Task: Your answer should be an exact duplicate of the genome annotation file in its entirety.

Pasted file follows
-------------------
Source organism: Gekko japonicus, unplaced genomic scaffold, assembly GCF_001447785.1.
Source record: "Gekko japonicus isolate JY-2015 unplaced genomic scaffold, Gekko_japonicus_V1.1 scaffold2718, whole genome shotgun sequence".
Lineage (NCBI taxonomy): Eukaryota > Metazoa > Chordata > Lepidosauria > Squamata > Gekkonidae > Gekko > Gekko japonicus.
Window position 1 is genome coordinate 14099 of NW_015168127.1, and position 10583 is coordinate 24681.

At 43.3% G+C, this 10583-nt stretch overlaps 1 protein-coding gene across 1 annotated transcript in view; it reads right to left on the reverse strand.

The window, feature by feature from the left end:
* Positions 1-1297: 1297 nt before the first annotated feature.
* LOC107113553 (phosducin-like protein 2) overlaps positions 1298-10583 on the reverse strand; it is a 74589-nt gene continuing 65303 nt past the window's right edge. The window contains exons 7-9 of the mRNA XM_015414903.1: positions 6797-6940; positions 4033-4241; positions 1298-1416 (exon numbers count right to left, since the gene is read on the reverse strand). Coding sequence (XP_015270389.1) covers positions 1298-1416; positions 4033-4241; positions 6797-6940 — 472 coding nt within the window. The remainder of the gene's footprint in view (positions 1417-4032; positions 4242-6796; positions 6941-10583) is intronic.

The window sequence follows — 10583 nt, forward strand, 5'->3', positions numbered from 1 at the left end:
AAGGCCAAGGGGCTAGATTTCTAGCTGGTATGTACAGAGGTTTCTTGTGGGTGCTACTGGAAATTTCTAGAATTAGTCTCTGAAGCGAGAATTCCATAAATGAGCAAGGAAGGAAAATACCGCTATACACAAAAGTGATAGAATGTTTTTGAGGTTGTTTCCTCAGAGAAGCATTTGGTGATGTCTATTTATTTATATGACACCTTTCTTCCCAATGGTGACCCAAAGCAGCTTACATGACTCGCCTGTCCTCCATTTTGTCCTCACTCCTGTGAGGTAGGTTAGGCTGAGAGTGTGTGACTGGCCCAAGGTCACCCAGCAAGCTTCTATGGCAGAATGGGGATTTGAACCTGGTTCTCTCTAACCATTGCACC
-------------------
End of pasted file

Source organism: Gekko japonicus, unplaced genomic scaffold, assembly GCF_001447785.1.
Source record: "Gekko japonicus isolate JY-2015 unplaced genomic scaffold, Gekko_japonicus_V1.1 scaffold2718, whole genome shotgun sequence".
Lineage (NCBI taxonomy): Eukaryota > Metazoa > Chordata > Lepidosauria > Squamata > Gekkonidae > Gekko > Gekko japonicus.
Window position 1 is genome coordinate 14099 of NW_015168127.1, and position 10583 is coordinate 24681.

At 43.3% G+C, this 10583-nt stretch overlaps 1 protein-coding gene across 1 annotated transcript in view; it reads right to left on the reverse strand.

The window, feature by feature from the left end:
* Positions 1-1297: 1297 nt before the first annotated feature.
* LOC107113553 (phosducin-like protein 2) overlaps positions 1298-10583 on the reverse strand; it is a 74589-nt gene continuing 65303 nt past the window's right edge. The window contains exons 7-9 of the mRNA XM_015414903.1: positions 6797-6940; positions 4033-4241; positions 1298-1416 (exon numbers count right to left, since the gene is read on the reverse strand). Coding sequence (XP_015270389.1) covers positions 1298-1416; positions 4033-4241; positions 6797-6940 — 472 coding nt within the window. The remainder of the gene's footprint in view (positions 1417-4032; positions 4242-6796; positions 6941-10583) is intronic.

The window sequence follows — 10583 nt, forward strand, 5'->3', positions numbered from 1 at the left end:
AAGGCCAAGGGGCTAGATTTCTAGCTGGTATGTACAGAGGTTTCTTGTGGGTGCTACTGGAAATTTCTAGAATTAGTCTCTGAAGCGAGAATTCCATAAATGAGCAAGGAAGGAAAATACCGCTATACACAAAAGTGATAGAATGTTTTTGAGGTTGTTTCCTCAGAGAAGCATTTGGTGATGTCTATTTATTTATATGACACCTTTCTTCCCAATGGTGACCCAAAGCAGCTTACATGACTCGCCTGTCCTCCATTTTGTCCTCACTCCTGTGAGGTAGGTTAGGCTGAGAGTGTGTGACTGGCCCAAGGTCACCCAGCAAGCTTCTATGGCAGAATGGGGATTTGAACCTGGTTCTCTCTAACCATTGCACC